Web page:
Jude's story -- his futile desire to better himself through
education, his failed marriage and doomed love for the
free-spirited Sue Bridehead -- shows with heartbreaking clarity the
devastating effects of prejudice and oppression upon innocent
minds, and forms a passionate plea for tolerance. It was met with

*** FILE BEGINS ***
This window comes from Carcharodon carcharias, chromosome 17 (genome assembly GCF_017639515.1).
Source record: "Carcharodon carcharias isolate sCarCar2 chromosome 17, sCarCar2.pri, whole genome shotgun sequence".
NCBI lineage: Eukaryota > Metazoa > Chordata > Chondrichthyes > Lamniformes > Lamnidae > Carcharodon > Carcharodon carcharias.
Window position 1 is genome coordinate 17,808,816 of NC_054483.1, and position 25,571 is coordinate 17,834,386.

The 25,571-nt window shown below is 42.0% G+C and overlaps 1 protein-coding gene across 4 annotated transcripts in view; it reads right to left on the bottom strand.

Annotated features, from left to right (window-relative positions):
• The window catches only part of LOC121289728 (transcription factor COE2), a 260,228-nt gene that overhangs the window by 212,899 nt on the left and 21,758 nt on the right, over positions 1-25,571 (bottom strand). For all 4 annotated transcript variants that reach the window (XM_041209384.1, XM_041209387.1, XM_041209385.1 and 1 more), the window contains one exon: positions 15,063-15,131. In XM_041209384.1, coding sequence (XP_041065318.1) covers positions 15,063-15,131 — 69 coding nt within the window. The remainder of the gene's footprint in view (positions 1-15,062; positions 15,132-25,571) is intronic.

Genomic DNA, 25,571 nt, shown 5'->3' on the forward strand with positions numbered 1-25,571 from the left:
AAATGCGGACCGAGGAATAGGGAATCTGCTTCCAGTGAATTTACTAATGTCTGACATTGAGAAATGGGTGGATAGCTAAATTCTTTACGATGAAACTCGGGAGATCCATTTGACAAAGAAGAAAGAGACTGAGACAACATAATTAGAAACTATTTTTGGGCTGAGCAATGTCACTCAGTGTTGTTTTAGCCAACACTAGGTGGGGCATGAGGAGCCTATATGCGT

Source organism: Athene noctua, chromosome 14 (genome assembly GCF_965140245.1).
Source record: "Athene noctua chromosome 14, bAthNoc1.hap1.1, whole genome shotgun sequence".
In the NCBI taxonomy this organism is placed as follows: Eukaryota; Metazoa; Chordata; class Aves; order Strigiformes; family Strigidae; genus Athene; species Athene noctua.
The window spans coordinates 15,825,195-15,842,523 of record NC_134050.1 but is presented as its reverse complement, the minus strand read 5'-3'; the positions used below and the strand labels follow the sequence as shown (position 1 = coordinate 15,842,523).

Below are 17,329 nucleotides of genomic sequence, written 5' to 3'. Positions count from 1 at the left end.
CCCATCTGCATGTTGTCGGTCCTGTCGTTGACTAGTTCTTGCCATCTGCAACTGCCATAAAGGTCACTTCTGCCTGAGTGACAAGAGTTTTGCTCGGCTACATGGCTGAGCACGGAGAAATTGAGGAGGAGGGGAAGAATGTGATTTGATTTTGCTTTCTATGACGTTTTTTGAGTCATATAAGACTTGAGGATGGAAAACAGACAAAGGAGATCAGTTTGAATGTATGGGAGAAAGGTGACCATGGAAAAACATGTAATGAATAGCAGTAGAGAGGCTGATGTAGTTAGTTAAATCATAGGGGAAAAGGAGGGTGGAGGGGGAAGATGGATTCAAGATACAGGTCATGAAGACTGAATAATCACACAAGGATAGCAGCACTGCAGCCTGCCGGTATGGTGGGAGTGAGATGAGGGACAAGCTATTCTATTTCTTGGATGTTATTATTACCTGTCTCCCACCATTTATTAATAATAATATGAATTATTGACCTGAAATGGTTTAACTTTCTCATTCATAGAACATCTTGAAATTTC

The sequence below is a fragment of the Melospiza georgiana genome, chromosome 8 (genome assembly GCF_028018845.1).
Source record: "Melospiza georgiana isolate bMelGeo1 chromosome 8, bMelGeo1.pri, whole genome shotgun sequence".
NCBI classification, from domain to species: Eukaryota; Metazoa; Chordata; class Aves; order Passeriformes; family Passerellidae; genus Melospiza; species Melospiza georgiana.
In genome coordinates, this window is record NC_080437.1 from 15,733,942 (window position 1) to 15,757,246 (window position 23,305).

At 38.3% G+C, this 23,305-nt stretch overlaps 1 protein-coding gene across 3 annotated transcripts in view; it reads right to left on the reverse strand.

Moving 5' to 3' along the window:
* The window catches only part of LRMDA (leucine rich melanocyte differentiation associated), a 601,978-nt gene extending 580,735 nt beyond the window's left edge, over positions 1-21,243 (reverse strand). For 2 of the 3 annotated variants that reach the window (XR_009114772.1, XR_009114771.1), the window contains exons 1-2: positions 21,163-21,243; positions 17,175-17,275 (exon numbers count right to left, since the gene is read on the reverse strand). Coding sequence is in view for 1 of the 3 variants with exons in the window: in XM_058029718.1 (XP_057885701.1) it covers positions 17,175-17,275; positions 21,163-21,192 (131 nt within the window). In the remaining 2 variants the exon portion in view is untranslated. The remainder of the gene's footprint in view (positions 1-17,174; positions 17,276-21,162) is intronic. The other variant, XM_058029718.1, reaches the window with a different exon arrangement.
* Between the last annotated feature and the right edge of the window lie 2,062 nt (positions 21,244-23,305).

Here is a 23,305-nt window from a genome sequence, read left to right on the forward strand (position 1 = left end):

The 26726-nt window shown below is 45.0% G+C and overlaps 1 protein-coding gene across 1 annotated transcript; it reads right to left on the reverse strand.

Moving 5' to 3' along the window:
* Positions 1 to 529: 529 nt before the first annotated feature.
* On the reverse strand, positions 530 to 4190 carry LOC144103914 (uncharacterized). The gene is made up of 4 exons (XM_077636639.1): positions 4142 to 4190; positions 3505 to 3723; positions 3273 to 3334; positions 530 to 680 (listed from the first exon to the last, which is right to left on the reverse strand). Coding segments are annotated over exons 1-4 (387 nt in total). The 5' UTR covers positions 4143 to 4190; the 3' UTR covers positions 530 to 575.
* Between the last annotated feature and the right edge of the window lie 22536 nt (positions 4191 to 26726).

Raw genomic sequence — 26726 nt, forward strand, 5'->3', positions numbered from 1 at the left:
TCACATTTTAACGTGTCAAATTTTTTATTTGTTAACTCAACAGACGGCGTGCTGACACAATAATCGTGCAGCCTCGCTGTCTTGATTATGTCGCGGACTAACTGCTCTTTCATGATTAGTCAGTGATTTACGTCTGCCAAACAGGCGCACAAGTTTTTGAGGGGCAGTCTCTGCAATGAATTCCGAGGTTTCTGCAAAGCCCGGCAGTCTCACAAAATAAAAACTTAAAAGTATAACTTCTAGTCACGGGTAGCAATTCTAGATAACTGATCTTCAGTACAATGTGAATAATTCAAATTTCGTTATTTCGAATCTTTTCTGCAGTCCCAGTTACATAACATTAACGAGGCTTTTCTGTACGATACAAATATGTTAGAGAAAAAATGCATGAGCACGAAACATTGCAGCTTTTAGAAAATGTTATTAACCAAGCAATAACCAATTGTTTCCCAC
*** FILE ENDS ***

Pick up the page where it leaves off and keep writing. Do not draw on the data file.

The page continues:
widespread condemnation upon first publication in 1895 and, as a
result, was the last novel Hardy ever wrote.
"Yea, many there be that have run out of their wits for women,
and become servants for their sakes. Many also have perished, have
erred, and sinned, for women. . . . O ye men, how can it be but
women should be strong, seeing they do thus?" -Esdras.